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I'm attempting to create a sphere with terrain (aka planet). I managed to procedurally create an icosahedron, and I am able to subdivide it (yay), but now I'm stuck on terrain.

My current idea was to create a Perlin like "3D Noise Field" and sample density where each of the spheres vertices fall (as a height-map value). this way i should be able to tweak the noise (add octaves, etc) to roughen the "NoiseField" and thus the spheres surface.

pseudo example and result:

public void Terrain(float Scale)
{
    if (Scale < 0.01) return;

    List<Vector3> terrain = new List<Vector3>();
    for ( int i = 0; i < surface.vertices.Count; i++)
    {
        Vector3 vert = sphere.verts[i];
        Vector3 direction = vert.normalized;
        Vector3 newpoint = vert * Sample3DNoise(direction, Scale);
        terrain.Add(newpoint);
    }

    //this line replaces the original shape!        
    surface.vertices = terrain;

    Debug.Log("terrain Update");
}

public float Sample3DNoise(Vector3 point, float scale)
{
    //Vector3 direction = point.normalized;

    float u = point.normalized.x * scale;
    float v = point.normalized.y * scale;
    float w = point.normalized.z * scale;

    //poor attempt at 3d noise field
    //PerlinNoise(float, float );
    float x = Mathf.PerlinNoise(u , 0f);
    float y = Mathf.PerlinNoise(0f, v);
    float z = Mathf.PerlinNoise(u , v);

    //the average of the coords, returns "density at this point"
    return (x + y + z) / 3;
}

enter image description here

edit:

so while it appears i was able to achieve this, it's is clearly not the "terrain on surface of sphere" look I was aiming for. Any suggestions on how can I change the "noise field" so my surface is more planet like? or how else can i achieve this?

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  • \$\begingroup\$ I would recomend you to check this youtube playlist, It covers exactly what you are looking for. youtube.com/playlist?list=PLFt_AvWsXl0cONs3T0By4puYy6GM22ko8 \$\endgroup\$ – BlackBox Aug 31 at 17:48
  • \$\begingroup\$ I did check him out, I wouldn't have gotten this far without him XD. But there is a fundamental difference, he is using 6 faces to make a cube/sphere, adding noise to a flat surface is pretty easy! My icosahedron doesn't flatten out well so I'm trying to manipulate the surface with a noise field. It works, just not well. :/ Thanks though. \$\endgroup\$ – kei Aug 31 at 22:35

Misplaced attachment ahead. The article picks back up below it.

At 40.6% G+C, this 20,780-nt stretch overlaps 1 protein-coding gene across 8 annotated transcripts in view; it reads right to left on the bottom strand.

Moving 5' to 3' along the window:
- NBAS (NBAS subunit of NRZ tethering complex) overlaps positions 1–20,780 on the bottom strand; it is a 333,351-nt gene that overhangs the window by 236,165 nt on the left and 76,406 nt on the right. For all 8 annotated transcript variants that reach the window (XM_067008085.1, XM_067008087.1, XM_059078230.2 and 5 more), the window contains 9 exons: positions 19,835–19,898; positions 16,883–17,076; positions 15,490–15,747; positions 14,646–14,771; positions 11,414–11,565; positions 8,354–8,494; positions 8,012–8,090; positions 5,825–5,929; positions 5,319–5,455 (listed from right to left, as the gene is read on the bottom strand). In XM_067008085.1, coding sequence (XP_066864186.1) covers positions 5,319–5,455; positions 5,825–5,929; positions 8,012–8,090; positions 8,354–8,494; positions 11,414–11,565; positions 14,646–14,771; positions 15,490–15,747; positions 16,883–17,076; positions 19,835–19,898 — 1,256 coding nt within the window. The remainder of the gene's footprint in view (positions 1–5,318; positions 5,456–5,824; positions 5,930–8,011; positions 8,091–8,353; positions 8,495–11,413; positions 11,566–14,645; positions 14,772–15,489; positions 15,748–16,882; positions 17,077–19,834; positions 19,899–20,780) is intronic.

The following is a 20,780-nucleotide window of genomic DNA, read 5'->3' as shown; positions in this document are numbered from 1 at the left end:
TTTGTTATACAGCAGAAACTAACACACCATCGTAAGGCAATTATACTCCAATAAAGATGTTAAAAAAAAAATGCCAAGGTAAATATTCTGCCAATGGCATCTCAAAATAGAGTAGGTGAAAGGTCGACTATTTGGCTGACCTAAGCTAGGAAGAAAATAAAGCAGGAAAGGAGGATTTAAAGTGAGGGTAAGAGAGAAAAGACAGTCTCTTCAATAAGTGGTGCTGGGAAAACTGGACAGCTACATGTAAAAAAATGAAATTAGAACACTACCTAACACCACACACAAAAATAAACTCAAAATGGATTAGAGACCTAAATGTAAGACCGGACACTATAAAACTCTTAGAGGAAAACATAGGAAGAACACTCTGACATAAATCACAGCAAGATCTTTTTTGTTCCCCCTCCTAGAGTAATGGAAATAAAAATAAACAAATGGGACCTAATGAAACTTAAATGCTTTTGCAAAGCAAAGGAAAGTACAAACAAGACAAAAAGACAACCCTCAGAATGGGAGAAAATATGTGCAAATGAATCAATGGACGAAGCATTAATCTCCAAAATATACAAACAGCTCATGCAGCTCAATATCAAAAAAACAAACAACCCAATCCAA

• 1
    \$\begingroup\$ Keep in mind that if the Earth were the size of an apple, the tallest mountain would be no thicker than the apple's skin. You're not going to see that from space as anything more than the equivalent of a normal map. \$\endgroup\$ – user1118321 Sep 6 at 3:29
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the answer was simple enough

Vector3 vector = original[i] + ((normal * noise) * amplitude);

basically i want to take the "original vert" and add "some noise in the correct direction" and scale by amplitude.

i ended up changing quite a bit of the project, but if anyone's curious it pretty much breaks down too...

    public void UpdateNoise(/* int layer,*/ float amplitude, float period)//, float frequency)
{
    List<Vector3> original  = Octaves[Octaves.Count - 2];//input verts
    List<Vector3> octave    = new List<Vector3>();

    for ( int i = 0; i < original.Count; i++)
    {
        Vector3 normal = original[i].normalized;
        float u = (normal.x * period);
        float v = (normal.y * period);
        float noise = Mathf.PerlinNoise(u, v);
        Vector3 vector = original[i] + ((normal * noise) * amplitude);

        octave.Add(vector);
    }        
    this.vertices = octave;//output verts
    //Octaves[Octaves.Count - 1] = octave;
}

enter image description here

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It seems to me that if you want more of a planetary terrain effect, you would add the modifier to the original vert instead of multiplying them and change your scale value to a number that is a small percentage of the sphere's radius. Good luck.

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